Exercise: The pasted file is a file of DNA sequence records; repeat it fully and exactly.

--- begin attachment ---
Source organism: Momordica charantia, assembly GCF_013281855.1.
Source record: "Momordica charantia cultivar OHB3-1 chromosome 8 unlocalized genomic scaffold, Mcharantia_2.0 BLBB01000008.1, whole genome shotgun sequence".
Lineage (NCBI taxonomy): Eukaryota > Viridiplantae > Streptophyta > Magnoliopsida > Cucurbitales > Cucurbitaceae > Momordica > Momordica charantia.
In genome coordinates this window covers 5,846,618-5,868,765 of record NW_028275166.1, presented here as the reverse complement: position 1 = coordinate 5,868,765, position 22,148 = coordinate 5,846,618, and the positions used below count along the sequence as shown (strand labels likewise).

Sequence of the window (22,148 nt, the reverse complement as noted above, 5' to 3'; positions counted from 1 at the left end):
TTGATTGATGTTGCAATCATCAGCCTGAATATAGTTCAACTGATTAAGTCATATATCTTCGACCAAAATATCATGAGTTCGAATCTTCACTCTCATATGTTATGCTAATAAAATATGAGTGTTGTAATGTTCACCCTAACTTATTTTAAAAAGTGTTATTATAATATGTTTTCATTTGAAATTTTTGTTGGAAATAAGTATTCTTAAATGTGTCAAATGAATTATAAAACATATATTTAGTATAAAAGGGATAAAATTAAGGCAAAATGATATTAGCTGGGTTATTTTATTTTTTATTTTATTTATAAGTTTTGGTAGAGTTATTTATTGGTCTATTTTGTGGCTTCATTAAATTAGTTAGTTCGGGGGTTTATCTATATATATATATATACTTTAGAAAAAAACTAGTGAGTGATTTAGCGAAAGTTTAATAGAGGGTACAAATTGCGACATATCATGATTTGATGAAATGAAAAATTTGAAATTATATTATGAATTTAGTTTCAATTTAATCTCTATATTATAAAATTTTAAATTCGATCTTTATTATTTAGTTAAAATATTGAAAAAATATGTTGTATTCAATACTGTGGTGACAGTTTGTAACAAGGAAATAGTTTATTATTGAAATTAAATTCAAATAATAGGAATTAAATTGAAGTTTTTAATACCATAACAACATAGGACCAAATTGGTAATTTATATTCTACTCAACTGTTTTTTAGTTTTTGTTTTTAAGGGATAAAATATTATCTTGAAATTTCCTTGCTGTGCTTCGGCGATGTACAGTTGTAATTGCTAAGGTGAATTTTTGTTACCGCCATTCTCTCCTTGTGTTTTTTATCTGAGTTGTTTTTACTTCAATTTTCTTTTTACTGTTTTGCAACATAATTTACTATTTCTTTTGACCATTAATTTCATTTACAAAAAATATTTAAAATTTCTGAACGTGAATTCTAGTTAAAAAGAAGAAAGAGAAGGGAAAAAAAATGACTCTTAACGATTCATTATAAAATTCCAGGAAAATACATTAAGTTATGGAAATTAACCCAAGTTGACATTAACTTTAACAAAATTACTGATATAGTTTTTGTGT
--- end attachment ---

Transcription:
Source organism: Momordica charantia, assembly GCF_013281855.1.
Source record: "Momordica charantia cultivar OHB3-1 chromosome 8 unlocalized genomic scaffold, Mcharantia_2.0 BLBB01000008.1, whole genome shotgun sequence".
Lineage (NCBI taxonomy): Eukaryota > Viridiplantae > Streptophyta > Magnoliopsida > Cucurbitales > Cucurbitaceae > Momordica > Momordica charantia.
In genome coordinates this window covers 5,846,618-5,868,765 of record NW_028275166.1, presented here as the reverse complement: position 1 = coordinate 5,868,765, position 22,148 = coordinate 5,846,618, and the positions used below count along the sequence as shown (strand labels likewise).

Sequence of the window (22,148 nt, the reverse complement as noted above, 5' to 3'; positions counted from 1 at the left end):
TTGATTGATGTTGCAATCATCAGCCTGAATATAGTTCAACTGATTAAGTCATATATCTTCGACCAAAATATCATGAGTTCGAATCTTCACTCTCATATGTTATGCTAATAAAATATGAGTGTTGTAATGTTCACCCTAACTTATTTTAAAAAGTGTTATTATAATATGTTTTCATTTGAAATTTTTGTTGGAAATAAGTATTCTTAAATGTGTCAAATGAATTATAAAACATATATTTAGTATAAAAGGGATAAAATTAAGGCAAAATGATATTAGCTGGGTTATTTTATTTTTTATTTTATTTATAAGTTTTGGTAGAGTTATTTATTGGTCTATTTTGTGGCTTCATTAAATTAGTTAGTTCGGGGGTTTATCTATATATATATATATACTTTAGAAAAAAACTAGTGAGTGATTTAGCGAAAGTTTAATAGAGGGTACAAATTGCGACATATCATGATTTGATGAAATGAAAAATTTGAAATTATATTATGAATTTAGTTTCAATTTAATCTCTATATTATAAAATTTTAAATTCGATCTTTATTATTTAGTTAAAATATTGAAAAAATATGTTGTATTCAATACTGTGGTGACAGTTTGTAACAAGGAAATAGTTTATTATTGAAATTAAATTCAAATAATAGGAATTAAATTGAAGTTTTTAATACCATAACAACATAGGACCAAATTGGTAATTTATATTCTACTCAACTGTTTTTTAGTTTTTGTTTTTAAGGGATAAAATATTATCTTGAAATTTCCTTGCTGTGCTTCGGCGATGTACAGTTGTAATTGCTAAGGTGAATTTTTGTTACCGCCATTCTCTCCTTGTGTTTTTTATCTGAGTTGTTTTTACTTCAATTTTCTTTTTACTGTTTTGCAACATAATTTACTATTTCTTTTGACCATTAATTTCATTTACAAAAAATATTTAAAATTTCTGAACGTGAATTCTAGTTAAAAAGAAGAAAGAGAAGGGAAAAAAAATGACTCTTAACGATTCATTATAAAATTCCAGGAAAATACATTAAGTTATGGAAATTAACCCAAGTTGACATTAACTTTAACAAAATTACTGATATAGTTTTTGTGT